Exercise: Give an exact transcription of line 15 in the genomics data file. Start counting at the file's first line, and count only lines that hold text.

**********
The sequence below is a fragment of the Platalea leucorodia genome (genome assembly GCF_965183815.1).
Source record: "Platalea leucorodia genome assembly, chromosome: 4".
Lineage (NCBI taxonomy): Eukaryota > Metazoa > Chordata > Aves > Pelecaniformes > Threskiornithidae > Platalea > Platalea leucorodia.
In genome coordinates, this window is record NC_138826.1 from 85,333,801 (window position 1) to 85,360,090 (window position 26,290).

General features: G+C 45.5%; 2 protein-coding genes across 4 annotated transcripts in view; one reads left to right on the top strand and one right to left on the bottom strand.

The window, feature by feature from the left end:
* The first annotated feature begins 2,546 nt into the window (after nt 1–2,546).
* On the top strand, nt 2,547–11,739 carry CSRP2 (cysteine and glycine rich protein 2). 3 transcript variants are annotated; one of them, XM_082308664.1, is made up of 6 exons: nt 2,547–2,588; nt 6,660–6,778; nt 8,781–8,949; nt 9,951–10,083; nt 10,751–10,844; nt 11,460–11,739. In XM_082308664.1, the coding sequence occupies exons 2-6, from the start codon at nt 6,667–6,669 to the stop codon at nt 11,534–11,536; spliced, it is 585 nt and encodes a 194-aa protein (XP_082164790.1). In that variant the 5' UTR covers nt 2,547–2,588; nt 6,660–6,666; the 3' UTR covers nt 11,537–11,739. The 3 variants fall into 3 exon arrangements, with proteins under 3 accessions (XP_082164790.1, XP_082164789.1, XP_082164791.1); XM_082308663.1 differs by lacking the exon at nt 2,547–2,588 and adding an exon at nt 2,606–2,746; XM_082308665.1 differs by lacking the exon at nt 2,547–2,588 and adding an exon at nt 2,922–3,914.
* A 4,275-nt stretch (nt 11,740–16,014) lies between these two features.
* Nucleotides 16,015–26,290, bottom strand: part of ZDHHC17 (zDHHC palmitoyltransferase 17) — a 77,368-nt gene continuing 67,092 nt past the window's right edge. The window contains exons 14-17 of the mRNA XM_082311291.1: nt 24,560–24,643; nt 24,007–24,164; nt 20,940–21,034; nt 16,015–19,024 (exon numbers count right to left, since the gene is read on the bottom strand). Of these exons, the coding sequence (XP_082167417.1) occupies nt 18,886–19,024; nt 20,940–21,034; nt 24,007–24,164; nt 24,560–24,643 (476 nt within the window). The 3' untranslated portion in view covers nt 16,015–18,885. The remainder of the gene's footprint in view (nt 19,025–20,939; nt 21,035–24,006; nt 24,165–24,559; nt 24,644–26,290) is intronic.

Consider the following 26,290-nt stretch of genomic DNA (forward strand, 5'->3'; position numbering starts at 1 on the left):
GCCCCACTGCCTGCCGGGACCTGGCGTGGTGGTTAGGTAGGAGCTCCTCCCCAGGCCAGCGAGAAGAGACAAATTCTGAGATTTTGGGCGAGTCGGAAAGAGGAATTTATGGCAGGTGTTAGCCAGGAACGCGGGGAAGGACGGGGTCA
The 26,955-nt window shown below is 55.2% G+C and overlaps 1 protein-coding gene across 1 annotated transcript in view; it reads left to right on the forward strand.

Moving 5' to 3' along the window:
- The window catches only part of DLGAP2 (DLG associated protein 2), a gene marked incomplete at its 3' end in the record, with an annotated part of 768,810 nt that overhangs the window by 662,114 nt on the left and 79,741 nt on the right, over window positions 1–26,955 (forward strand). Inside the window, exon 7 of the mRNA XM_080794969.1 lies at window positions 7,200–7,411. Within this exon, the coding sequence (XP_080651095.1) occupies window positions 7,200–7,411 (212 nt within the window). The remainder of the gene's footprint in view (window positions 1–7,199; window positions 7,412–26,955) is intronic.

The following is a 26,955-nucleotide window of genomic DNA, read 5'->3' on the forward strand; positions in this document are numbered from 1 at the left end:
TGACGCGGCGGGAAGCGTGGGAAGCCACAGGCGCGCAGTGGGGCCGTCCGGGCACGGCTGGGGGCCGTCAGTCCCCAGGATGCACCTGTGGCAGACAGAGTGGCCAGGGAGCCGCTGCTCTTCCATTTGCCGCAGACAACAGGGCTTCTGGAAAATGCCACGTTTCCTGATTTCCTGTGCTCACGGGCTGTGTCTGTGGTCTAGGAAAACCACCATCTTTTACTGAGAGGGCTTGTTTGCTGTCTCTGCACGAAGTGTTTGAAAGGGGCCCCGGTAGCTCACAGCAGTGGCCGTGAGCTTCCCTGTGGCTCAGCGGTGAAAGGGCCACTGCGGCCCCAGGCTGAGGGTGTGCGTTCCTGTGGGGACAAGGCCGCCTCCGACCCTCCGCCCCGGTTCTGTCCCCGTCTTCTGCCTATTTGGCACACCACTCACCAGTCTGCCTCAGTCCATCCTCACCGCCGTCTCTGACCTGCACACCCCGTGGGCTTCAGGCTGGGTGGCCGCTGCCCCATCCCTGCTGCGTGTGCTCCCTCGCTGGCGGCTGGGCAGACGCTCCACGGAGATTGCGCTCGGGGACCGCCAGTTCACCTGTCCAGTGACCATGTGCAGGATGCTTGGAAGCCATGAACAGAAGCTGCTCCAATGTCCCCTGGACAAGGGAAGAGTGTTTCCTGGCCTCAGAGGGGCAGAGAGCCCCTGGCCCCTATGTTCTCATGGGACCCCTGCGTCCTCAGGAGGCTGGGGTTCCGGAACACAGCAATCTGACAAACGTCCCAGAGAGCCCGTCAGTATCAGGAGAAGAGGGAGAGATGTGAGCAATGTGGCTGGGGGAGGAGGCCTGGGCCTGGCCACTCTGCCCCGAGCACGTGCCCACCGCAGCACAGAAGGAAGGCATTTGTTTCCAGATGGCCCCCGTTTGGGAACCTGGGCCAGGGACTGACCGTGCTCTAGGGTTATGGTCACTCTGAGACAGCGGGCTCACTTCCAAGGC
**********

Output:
- The window catches only part of DLGAP2 (DLG associated protein 2), a gene marked incomplete at its 3' end in the record, with an annotated part of 768,810 nt that overhangs the window by 662,114 nt on the left and 79,741 nt on the right, over window positions 1–26,955 (forward strand). Inside the window, exon 7 of the mRNA XM_080794969.1 lies at window positions 7,200–7,411. Within this exon, the coding sequence (XP_080651095.1) occupies window positions 7,200–7,411 (212 nt within the window). The remainder of the gene's footprint in view (window positions 1–7,199; window positions 7,412–26,955) is intronic.